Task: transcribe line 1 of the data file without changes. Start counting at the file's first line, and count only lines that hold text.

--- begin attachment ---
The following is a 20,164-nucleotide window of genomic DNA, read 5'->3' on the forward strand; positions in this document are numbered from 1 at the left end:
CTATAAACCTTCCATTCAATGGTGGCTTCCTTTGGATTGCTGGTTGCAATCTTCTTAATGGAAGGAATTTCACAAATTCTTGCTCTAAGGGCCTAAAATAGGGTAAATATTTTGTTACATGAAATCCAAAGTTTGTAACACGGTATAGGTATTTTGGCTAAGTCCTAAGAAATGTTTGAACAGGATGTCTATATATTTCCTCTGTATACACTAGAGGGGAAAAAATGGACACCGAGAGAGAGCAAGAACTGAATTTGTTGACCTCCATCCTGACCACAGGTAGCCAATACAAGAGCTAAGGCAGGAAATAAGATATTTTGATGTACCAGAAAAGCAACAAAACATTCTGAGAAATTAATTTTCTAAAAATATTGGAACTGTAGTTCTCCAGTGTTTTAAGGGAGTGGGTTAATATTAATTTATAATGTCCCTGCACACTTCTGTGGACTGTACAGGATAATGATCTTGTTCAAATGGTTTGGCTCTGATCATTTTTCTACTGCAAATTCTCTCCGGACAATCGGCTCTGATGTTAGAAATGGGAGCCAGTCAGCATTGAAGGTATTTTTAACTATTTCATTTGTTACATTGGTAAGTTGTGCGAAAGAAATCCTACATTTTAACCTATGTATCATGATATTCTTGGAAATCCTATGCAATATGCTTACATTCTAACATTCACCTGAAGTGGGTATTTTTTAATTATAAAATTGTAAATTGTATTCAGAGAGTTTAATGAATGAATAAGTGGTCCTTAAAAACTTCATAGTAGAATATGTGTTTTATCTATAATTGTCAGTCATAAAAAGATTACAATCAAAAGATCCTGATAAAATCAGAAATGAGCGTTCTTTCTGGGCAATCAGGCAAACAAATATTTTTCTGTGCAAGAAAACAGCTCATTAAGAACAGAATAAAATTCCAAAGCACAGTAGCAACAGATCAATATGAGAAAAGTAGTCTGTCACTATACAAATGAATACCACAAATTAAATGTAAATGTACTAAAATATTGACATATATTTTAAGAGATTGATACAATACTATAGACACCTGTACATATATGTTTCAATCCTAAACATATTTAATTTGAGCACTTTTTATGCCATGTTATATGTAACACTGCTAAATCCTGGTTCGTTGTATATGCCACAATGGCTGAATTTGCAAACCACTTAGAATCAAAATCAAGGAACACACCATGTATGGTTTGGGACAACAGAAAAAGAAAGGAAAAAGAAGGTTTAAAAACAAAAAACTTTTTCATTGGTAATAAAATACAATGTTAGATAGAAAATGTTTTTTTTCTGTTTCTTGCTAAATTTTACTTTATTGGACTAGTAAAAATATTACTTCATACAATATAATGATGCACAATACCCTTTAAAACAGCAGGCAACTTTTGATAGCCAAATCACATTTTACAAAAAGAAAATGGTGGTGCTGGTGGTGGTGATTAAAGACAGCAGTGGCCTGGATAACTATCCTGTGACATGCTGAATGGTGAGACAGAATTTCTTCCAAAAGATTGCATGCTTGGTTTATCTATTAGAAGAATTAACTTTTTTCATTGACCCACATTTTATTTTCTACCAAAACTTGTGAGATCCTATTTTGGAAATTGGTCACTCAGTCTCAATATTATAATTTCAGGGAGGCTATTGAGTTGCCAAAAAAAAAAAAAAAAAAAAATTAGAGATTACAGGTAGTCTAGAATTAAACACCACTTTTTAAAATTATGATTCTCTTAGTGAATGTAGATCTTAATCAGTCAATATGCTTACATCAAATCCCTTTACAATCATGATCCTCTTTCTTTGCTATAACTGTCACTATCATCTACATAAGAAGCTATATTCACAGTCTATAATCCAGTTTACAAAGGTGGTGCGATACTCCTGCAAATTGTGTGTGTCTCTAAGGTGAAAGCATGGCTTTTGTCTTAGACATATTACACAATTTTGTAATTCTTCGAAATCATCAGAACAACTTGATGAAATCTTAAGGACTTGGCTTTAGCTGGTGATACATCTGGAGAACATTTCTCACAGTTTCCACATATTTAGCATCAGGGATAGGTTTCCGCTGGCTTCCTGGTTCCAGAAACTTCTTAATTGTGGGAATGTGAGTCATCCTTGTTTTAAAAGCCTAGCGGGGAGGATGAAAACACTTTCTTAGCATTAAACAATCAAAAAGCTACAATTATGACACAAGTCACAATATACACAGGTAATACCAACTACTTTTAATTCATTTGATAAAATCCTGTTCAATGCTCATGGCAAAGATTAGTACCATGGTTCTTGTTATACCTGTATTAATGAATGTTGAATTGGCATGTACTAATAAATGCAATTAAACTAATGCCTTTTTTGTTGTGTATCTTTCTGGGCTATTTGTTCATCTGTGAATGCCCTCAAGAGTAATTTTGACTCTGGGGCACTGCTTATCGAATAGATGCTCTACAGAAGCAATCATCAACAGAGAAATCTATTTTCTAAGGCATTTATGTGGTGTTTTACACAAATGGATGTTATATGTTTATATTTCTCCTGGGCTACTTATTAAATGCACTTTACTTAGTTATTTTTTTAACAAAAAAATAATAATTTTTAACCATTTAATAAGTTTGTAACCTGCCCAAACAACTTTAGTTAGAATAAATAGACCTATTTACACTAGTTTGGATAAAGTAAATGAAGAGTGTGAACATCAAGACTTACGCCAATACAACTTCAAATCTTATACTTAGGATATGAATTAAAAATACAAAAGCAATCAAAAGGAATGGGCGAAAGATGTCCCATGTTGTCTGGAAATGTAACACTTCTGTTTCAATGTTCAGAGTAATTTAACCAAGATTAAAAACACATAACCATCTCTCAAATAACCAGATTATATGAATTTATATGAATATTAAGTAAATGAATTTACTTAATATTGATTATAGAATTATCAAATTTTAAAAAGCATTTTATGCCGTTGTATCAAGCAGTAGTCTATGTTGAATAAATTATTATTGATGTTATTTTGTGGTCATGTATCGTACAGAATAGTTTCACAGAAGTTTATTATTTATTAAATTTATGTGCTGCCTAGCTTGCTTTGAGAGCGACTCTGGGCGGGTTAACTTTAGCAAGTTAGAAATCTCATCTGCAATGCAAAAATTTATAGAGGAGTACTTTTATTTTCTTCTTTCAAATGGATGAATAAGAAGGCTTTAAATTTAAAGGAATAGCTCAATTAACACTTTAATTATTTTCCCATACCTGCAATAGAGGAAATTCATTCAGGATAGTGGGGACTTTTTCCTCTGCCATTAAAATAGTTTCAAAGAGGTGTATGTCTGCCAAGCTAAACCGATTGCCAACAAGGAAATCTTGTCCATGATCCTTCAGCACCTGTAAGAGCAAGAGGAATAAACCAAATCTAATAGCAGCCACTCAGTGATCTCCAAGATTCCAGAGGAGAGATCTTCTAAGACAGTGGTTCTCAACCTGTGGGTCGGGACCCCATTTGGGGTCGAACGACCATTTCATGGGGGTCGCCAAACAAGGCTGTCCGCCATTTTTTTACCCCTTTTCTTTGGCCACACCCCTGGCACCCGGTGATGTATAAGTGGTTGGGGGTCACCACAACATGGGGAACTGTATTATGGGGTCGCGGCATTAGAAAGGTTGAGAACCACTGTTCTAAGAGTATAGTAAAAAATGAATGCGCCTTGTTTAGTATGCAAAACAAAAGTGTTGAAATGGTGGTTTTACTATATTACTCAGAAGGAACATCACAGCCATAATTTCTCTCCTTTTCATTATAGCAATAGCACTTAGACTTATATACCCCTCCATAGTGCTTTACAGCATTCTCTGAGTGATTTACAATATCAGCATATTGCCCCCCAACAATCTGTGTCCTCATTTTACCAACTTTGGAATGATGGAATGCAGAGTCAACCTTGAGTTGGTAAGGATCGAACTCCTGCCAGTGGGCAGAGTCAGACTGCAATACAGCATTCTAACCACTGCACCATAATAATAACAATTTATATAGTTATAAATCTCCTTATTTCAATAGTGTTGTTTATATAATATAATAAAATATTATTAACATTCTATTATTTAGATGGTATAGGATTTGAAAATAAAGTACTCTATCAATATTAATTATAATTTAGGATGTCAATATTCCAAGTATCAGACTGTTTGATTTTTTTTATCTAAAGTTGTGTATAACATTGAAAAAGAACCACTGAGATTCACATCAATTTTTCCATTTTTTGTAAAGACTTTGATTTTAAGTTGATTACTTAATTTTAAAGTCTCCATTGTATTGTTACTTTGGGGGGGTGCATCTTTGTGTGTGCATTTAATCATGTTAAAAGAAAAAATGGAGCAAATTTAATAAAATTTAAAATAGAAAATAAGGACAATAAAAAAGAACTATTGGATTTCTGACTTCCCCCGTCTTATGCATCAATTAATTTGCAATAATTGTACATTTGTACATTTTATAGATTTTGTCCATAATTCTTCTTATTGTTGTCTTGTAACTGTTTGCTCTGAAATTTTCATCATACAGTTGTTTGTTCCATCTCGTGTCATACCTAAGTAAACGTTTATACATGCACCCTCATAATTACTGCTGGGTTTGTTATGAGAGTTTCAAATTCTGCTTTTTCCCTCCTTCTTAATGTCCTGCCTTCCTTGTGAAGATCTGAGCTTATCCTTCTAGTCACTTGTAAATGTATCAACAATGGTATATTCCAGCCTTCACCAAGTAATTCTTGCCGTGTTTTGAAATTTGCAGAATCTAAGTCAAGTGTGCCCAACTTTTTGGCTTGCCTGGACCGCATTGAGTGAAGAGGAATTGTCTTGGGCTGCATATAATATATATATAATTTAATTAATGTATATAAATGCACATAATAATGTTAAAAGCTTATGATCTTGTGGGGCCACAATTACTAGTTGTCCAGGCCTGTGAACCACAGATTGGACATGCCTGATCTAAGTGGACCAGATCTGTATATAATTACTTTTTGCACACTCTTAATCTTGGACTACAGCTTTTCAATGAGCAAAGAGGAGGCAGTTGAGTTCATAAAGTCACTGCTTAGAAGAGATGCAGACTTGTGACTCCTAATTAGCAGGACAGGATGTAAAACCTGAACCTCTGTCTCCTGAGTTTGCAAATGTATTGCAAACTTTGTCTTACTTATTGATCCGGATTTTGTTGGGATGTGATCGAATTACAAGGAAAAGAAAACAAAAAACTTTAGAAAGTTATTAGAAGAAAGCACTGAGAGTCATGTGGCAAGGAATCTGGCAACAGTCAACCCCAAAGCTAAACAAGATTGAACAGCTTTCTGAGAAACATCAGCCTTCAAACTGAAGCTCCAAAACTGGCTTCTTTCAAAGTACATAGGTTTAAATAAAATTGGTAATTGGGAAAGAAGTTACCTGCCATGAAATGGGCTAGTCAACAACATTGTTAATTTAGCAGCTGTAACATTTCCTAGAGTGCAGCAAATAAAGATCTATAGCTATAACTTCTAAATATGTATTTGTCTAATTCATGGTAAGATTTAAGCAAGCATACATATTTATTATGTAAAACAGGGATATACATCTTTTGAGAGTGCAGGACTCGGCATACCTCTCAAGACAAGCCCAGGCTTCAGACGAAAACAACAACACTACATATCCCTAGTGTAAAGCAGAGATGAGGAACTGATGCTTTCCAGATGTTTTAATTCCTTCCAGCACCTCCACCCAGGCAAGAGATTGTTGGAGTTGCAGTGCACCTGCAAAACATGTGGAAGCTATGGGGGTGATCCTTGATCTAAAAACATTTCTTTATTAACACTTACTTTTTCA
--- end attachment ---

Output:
The following is a 20,164-nucleotide window of genomic DNA, read 5'->3' on the forward strand; positions in this document are numbered from 1 at the left end: